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The recent mergers and acquisitions remaking the radio industry have brought U.S. Justice Department anti-trust scrutiny in their wake. Now it's the outdoor medium's turn.

Until now, the buying and selling of outdoor companies hasn't deserved much notice from Washington or advertisers because buyers were either smaller outdoor companies trying to move up or companies from outside the outdoor business. Outdoor Systems' $1 billion move this month to grab 3M's National Advertising Co.-combining the No. 1 and No. 3 operators in the country-is much different. It could mean local ownership concentration of up to 50% in some markets, according to Outdoor Systems.

Empire-building outdoor executives, like their radio counterparts, argue the government should measure their deals against the total "advertising pie," meaning outdoor's 1% to 2% share of all advertising or radio's 7%. But Justice Department antitrusters say the deals must be judged on the impact they have within the outdoor or radio industries alone, and then on their impact on competition within local advertising markets.

Ownership consolidation has two effects: It can make media buying easier while at the same time raising concerns about price gouging. Although ad prices have not yet been found to go up in any market as a result of such deals, the combined Outdoor Systems and 3M operation could control more than 40% of outdoor revenues in major markets.

Outdoor does compete for ad dollars with other media. But that is not a replacement for outdoor companies competing with other outdoor companies to offer the best service and pricing. The Justice Department should treat concentration in the outdoor industry with the same concern that it has shown for radio.

From time to time, there's been more than one client who thought he could do a better job running an agency than those in charge of the asylum. Not many broke in to give it a try, however. Kevin Roberts, the 47-year-old incoming CEO of Saatchi & Saatchi Advertising Worldwide, is one client that has. (Mr. Roberts' boss at Saatchi, Cordiant Chairman Bob Seelert, is another.)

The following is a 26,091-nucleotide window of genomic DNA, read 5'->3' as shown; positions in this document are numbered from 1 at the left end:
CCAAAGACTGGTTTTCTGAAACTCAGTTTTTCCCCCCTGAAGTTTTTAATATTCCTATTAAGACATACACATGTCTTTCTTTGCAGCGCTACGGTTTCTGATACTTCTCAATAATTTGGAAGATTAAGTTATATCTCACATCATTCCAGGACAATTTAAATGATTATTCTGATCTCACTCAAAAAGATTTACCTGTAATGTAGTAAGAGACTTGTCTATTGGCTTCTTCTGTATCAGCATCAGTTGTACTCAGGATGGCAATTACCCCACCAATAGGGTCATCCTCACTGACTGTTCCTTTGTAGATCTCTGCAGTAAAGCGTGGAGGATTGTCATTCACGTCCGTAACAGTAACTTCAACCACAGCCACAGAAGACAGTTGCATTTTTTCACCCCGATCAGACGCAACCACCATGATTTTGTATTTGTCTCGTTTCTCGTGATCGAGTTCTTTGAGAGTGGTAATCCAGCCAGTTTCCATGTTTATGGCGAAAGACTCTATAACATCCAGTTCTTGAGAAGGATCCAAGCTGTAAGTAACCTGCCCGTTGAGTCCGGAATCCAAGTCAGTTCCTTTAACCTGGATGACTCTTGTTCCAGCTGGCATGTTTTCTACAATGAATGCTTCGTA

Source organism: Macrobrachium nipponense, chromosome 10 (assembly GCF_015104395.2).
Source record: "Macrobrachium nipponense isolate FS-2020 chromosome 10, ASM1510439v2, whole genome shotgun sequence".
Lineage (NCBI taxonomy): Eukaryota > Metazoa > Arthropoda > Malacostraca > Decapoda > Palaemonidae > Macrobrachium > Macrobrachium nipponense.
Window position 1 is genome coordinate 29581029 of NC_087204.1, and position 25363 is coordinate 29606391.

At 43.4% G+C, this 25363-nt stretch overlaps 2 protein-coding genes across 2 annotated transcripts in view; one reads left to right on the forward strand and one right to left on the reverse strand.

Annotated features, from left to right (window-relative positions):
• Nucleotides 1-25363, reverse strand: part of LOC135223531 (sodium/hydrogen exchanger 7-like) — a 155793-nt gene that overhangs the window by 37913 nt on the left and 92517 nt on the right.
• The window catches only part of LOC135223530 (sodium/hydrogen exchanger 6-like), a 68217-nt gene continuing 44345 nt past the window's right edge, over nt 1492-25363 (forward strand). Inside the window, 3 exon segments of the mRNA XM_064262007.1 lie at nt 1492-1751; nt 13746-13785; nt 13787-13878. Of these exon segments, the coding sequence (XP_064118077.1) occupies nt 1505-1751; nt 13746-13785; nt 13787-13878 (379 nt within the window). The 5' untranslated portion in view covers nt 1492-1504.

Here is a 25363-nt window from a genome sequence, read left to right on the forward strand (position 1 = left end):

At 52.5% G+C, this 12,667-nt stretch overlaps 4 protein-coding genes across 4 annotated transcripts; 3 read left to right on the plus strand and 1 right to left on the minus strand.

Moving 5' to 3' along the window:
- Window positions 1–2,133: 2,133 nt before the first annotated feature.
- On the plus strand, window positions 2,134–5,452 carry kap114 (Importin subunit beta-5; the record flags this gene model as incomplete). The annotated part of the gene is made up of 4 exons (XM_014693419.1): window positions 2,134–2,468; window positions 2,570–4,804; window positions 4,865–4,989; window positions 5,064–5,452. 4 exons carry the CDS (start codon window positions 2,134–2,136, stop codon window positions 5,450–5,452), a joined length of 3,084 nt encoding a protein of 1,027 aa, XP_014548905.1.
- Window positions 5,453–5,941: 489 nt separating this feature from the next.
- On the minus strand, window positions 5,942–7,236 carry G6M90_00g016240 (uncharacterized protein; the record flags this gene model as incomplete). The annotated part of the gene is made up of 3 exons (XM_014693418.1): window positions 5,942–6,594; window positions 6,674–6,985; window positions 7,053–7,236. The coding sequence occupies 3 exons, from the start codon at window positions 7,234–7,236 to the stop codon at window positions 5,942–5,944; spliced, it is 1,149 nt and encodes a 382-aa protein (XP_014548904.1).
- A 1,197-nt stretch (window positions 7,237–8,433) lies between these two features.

Arriving by way of Auckland, New Zealand, where he currently oversees his restaurant business, Mr. Roberts in another life worked the client side at New Zealand brewer Lion Nathan, Procter & Gamble Co. and Pepsi-Cola Co., creating some colorful snippets of history if not quite the stuff legends are made of.

His task now is to put his imprimatur on Saatchi-an agency he has never worked at, in a business he has never worked in, based in a country where he has never really lived-at a time of major transition for the agency as it gets ready to peel off from parent Cordiant.

Mr. Roberts is a quintessential outsider. So, too, was Saatchi President-Chief Operating Officer John Fitzgerald, who left his job last August because of clashes with Saatchi culture and personnel just eight months after signing on from McCann-Erickson Worldwide. Never again, Saatchi leadership whispered, would an outsider be admitted to the inner circle.

Mr. Roberts may just have been recruited to do the kinds of things an insider might find difficult; a transitory role in a time of transition. Or he may succeed in showing how a former client can take-and hold-command at one of the world's top agencies and lead it to glory over the long haul. Now what a story that would be.

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